Boy Sneezing, droplet expelled through the air

Tip #5 Avoid close contact, especially with sick people.

This includes NOT sharing personal items. Unfortunately, people can spread infections even when they do not show any symptoms. You do not want to be ill, and you don’t want to make others sick either. So, avoid spreading and receiving germs from others. When caring for a sick person or sharing personal items out of necessity, be sure to sterilize objects and wash up before and after contact. OMG. It seems so gross to me now that I used to put pencils in my mouth when I needed my hands free during writing times! Oh the germs!!

Personal items arranged on desk
Personal hygiene items nearly arranged

If and when you come into close contact with people who are, or potentially could be sick, use a nasal hygiene cleanse such as Zinc+ Skin and Nasal Wash. According to the International Journal of Internal Medicine, Zinc possesses antiviral qualities and can act as a barrier that protects our respiratory epithelium. Basically, zinc blocks a variety of bacteria and viruses, including current problematic ones, that attempt to incubate in our respiratory tracts.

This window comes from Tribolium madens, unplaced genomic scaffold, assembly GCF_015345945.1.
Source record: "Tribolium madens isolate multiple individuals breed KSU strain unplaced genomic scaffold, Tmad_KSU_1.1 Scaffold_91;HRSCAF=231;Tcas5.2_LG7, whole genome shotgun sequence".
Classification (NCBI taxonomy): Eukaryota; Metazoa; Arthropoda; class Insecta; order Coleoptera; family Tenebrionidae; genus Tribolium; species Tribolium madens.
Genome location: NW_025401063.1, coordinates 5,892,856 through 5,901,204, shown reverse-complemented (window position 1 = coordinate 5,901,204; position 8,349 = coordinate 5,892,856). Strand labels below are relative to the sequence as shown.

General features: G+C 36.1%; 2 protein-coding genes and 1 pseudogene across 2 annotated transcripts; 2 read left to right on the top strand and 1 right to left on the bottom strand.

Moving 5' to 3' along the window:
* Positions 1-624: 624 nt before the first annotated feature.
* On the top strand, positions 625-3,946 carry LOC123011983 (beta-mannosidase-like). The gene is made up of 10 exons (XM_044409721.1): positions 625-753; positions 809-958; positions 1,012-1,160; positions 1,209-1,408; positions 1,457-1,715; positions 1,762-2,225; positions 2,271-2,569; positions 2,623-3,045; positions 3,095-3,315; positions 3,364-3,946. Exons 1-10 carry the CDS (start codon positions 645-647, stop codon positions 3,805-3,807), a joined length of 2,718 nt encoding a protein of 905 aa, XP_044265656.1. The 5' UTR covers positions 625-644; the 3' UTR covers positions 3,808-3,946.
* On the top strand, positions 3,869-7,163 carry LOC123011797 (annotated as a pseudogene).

Bottle of Zinc+ Skin & Nasal Wash

Tip #6 Keep your home clean and free of germs.

Spray and wipe commonly used surfaces such as doorknobs, light switches, sinks, toilets, showers, tabletops, countertops, toys, phones, keyboards, pens, markers, and remote controls. Use a disinfectant that is safe around children and pets. Wipe with a clean cloth.

Speaking of clean cloths, be sure to sanitize dishcloths, towels, and sponges. These are the most likely places to host germs. According to Dr. Micah J. Ryan, M.D., washing them in the dishwasher or washing machine is not sufficient. The best method of killing off the germs is to wet the washcloths and sponges and heat them in the microwave for two minutes.

A clean home includes clean air. Ventilation is important and has become highly recommended with the new viruses that are presently active. Use a HEPA filter that will remove 99 percent of the dust, pollen, pet danders, bacteria, odors, and pollutants from the air. This is not only important during cold and flu season but is life-changing for allergy sufferers like myself.